The Revolving Door: Once a Lawmaker, Now a Lobbyist

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Leaving one job for a better-paying, more-prestigious position is advancement. Leaving public service to join the influence industry in Washington is something else.

When public servants walk through the revolving door to secure positions in lobbying firms and then return to the Capitol to use the expertise and contacts they developed in their years of public employment to exert influence on their former colleagues, they contribute to the concentration of influence that has made so many Americans suspicious of government.

How pervasive is the problem? An informative and provocative book entitled "Beyond the Hill," published last year, describes the whereabouts and activities of 353 former lawmakers who left Capitol Hill between 1984 and 1993. Ninety-three of them, about 1 in 4, became lobbyists.

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According to the Center for Public Integrity, since 1974 nearly half of all former US senior trade officials have registered with the Justice Department as lobbyists for foreign agents. That means nearly half the people who served as upper-level trade representatives - people who participated in trade negotiations and who have intimate knowledge of confidential information regarding US trade and business interests - are now sitting on the other side of the negotiating table.

After the '94 elections, there was a blizzard of announcements by government officials who left public service to work for lobbying firms. One aide left her position on the House Subcommittee on Energy and Power to work for the lobbying arm of the American Power Association. The former chief of staff to the chairman of the House Transportation Committee now lobbies that committee on behalf of several transportation interests. More recently, a former member of Congress, who sat on the House Ways and Means Subcommittee on Select Revenue Measures, joined a Washington lobbying firm as a specialist on tax policy.

Is it any wonder that so many Americans believe major policy decisions affecting their lives are being made by a small, closed circle of acquaintances who have acquired influence - and money - during their years in Washington? The revolving door is part of the machinery of the influence industry that wields so much power over the policymaking process in Washington and over all our lives.

It creates, as the Center for Public Integrity's Charles Lewis puts it, "a permanent ruling class" whose members enjoy an access to one another's offices and ideas that ordinary Americans cannot hope to achieve. Some members of this class even walk through the revolving door several times. They increase the breadth of their influence with each pass until they reach some of the highest levels of government or business.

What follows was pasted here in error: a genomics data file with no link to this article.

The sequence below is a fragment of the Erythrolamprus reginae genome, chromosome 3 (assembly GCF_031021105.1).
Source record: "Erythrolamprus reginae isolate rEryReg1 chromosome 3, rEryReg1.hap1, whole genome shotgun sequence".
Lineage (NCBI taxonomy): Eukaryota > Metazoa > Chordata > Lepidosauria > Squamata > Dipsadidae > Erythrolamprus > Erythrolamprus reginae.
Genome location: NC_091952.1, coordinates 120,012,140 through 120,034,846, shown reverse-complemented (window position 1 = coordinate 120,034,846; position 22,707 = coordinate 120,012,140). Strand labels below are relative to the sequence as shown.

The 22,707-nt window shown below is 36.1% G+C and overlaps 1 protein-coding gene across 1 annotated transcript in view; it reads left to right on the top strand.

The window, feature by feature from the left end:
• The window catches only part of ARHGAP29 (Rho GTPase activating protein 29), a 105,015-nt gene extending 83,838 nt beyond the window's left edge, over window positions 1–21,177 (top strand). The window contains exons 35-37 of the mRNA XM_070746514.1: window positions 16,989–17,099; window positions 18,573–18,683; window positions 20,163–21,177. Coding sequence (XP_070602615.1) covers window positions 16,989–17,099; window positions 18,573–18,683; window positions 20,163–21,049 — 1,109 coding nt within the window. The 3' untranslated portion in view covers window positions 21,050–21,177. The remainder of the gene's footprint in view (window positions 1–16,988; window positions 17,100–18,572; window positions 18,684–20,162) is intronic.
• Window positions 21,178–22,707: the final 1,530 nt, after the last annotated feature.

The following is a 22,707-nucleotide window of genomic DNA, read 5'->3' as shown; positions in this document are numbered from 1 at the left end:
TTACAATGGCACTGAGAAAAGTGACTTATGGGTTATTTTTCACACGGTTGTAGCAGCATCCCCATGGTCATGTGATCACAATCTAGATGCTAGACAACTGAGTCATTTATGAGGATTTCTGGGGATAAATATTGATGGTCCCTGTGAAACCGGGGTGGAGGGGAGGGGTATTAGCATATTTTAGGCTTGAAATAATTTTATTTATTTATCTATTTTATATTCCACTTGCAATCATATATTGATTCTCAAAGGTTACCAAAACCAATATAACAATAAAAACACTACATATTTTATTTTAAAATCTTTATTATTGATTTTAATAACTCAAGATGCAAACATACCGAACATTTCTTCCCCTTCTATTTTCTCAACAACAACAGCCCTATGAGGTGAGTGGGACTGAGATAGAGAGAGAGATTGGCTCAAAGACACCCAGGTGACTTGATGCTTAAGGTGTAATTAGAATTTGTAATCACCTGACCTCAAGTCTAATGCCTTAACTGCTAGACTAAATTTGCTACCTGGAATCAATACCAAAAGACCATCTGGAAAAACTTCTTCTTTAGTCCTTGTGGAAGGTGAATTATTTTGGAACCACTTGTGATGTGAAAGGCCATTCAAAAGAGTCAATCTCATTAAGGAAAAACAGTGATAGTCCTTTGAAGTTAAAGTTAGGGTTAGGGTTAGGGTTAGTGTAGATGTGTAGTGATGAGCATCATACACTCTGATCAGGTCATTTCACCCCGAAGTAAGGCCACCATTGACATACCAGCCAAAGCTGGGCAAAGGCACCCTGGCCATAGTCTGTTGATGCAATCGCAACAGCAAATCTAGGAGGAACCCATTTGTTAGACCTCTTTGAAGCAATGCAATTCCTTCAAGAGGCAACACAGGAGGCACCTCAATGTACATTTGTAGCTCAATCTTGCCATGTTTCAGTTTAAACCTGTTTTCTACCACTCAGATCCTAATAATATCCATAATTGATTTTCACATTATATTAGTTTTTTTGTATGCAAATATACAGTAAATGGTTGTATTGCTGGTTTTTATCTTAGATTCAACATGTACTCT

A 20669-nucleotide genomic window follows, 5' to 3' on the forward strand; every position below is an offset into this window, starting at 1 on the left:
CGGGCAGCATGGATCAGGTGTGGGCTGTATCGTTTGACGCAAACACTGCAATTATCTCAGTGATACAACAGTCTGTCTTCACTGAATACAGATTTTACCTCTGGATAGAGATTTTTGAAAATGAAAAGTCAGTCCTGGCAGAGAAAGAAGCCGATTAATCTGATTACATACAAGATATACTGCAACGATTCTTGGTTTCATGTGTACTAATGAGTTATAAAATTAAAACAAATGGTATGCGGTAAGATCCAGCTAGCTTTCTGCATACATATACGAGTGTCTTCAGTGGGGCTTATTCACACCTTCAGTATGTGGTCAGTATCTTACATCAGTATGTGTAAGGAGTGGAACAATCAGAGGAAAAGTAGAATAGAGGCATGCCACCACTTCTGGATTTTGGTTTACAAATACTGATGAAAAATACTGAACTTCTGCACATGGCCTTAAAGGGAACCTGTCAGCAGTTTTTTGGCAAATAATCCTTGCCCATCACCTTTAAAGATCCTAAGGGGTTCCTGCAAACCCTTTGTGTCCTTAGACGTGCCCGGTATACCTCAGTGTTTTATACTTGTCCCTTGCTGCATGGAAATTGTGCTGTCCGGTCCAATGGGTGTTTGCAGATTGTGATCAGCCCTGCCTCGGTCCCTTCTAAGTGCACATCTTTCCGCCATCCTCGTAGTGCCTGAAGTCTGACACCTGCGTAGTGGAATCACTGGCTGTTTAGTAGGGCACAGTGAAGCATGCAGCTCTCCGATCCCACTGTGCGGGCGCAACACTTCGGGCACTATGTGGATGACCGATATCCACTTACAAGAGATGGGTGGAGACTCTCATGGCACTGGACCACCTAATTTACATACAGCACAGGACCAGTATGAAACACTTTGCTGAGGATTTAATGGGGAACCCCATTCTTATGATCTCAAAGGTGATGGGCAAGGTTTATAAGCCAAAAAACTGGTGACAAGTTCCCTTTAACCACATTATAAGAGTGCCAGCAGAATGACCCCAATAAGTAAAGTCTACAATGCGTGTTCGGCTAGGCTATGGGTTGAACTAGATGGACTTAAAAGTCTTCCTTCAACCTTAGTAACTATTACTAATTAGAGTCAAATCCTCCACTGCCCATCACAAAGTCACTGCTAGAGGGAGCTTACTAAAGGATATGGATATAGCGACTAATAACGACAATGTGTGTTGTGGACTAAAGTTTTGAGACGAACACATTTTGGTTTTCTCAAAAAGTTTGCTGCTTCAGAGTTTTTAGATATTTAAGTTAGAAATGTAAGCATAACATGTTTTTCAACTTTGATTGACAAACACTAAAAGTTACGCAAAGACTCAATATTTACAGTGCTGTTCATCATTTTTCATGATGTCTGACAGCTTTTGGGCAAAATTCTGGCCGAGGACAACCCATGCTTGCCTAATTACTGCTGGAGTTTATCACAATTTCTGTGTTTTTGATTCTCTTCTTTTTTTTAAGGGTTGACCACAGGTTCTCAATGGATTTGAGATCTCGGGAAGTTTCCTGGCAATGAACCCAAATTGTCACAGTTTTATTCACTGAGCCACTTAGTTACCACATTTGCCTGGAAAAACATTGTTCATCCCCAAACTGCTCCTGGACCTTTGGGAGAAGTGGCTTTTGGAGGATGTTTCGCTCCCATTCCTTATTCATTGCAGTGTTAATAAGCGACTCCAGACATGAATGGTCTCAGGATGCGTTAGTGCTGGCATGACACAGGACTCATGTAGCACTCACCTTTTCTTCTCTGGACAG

Many lawmakers and senior staffers have a number of opportunities awaiting them when they leave public service They can enter the world of business, teach, or go back to school. What they should not be doing is trading on the education and experience they acquired serving the public's interest to return in the service of a special interest.

Public employees shouldn't be prevented from finding work in the private sector, or even from becoming lobbyists. But they should be subject to certain limits if they choose that career path.

The present one-year limit is too short. Sen. John McCain (R) of Arizona and I recently added an amendment to a spending bill that would require former members to wait two years before returning to lobby Congress. Not surprisingly, our amendment was quietly dropped when House and Senate negotiators met to craft a final version of the bill.

The tougher limits we seek are not unreasonable. They do not foreclose members or staff from seeking employment in the private sector; they simply restrict certain lobbying activities for a specific time period. Such limits would help restore some measure of trust among Americans that we are working in their interest.

*Russell D. Feingold (D) is a senator from Wisconsin.

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